W Healthcare NHS Trust v KH and Others: CA 17 Sep 2004

The patient was very severely disabled. She was a lady of 59 suffering from multiple sclerosis. She was not competent to make decisions about her own treatment. She was in a pitiful state, and had to be fed through a percutaneous gastronomy tube but she was not in a vegetative state. Her family and the Official solicitor considered that treatment should be withdrawn, but her doctors disagreed.
Held: The patient was incapable of deciding her own fate. There was no sufficiently clear advance directive. The court was left to decide her best interests. The proposed action would be a course of starvation, which the patient would feel. The judge had held that death by this means would be even more undignified. Here the court was acting as a court of appeal, and should be reluctant to substitute its own view of the facts for that of the judge. The judge had carefully balanced the arguments and facts and applied the law as it stands. English law places a heavy burden of proof on those who suggest a course of action which will lead to a death. The appeal failed.
Brooke LJ: ‘Lord Justice Taylor referred to a case of extremely painful treatment causing continuous agony or such continuous sedation as to lead to there being no conscious life at all. He concluded that part of his judgment by saying that the test must be whether ‘the child in question is capable of exercising sound judgment or would consider the life tolerable.
Mr Francis’ submissions have convinced me that there is a danger of detecting a substituted choice test in this passage. Normally the approach that the law should adopt is to determine whether, in the judgment of the court, the continuation of life would be intolerable. In one of the cases Lord Justice Thorpe has suggested that in these best interests cases the law should draw up a balance sheet, putting the advantages on one side and the disadvantages on another.
The way that the judge came to the conclusion was that in KH’s present state he was unable to say that life prolonging treatment would provide no benefit, and that death by, in effect, starvation would be even less dignified than the death which she will face in due course if kept artificially alive for more weeks or months or possibly years.
The judgment is not ours to make. This is a court of appeal. The balance is for the judge of first instance to assess, and this court can only interfere on well recognised grounds if the judge has misdirected himself in law or there are reasons why we are entitled to fault the exercise of the judgment he concluded.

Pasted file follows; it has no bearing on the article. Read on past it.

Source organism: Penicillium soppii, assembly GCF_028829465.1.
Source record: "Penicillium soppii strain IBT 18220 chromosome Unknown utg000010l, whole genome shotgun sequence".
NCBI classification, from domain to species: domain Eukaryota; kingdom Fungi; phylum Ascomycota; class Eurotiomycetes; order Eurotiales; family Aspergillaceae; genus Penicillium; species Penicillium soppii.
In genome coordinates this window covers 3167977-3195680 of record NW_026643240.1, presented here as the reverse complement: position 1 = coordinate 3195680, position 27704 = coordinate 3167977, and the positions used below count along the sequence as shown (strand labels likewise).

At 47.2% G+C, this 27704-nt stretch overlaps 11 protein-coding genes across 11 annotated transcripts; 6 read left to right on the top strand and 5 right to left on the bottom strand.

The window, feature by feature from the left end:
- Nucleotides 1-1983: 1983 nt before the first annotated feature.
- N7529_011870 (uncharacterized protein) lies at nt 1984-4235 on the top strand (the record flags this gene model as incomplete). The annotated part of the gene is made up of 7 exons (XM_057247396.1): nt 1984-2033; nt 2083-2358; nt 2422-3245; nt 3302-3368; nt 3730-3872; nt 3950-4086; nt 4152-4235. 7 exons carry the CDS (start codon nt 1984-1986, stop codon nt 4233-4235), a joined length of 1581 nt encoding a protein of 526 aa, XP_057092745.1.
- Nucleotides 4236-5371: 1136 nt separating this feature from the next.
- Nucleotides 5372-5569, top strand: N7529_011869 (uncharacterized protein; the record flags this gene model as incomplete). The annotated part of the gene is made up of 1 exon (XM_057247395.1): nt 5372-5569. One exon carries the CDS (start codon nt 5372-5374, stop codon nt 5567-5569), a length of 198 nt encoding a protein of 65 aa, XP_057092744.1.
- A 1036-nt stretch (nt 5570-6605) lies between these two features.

The judge, having rightly put on one side the question whether there was a legally binding advance directive, looked, on the one hand, at the consequences of withdrawing nutrition and the effect this would have and, on the other hand, at the continuance of a life in which there is some feeling of pain, some sensation and some slight ability to answer questions. He came to the conclusion that it was in the best interests of the patient to accede to the unanimous wish of those who are responsible for her treatment.
As I have said, the Official Solicitor supports this application. These cases are always agonisingly difficult. Nobody would wish to be in the position in which the members of this family find themselves. But judges have to apply the law as they find it. English law, as it stands at present, places a very heavy burden on those who are advocating a course which would lead inevitably to the cessation of a human life. In my judgment, it is impossible for this court to interfere with the judge’s judgment.
Accordingly I would dismiss this appeal.’


Brooke LJ, Clarke LJ, Maurice Kay J


Times 09-Dec-2004, [2004] EWCA Civ 1324


England and Wales


CitedIn re J (a Minor) (Wardship: Medical Treatment) CA 1986
The court referred to a case of extremely painful treatment causing continuous agony or such continuous sedation as to lead to there being no conscious life at all. The child suffered a condition which included the likelihood of periodic respiratory . .

Cited by:

CitedWyatt and Another v Portsmouth Hospital NHS and Another CA 12-Oct-2005
The appellants’ daughter had been born with very severe disabilities. Her doctors obtained an order allowing them a discretion not to ventilate her to keep her alive if necessary. She had improved, but the family now sought leave to appeal an order . .
Lists of cited by and citing cases may be incomplete.

Family, Health

Updated: 30 April 2022; Ref: scu.221443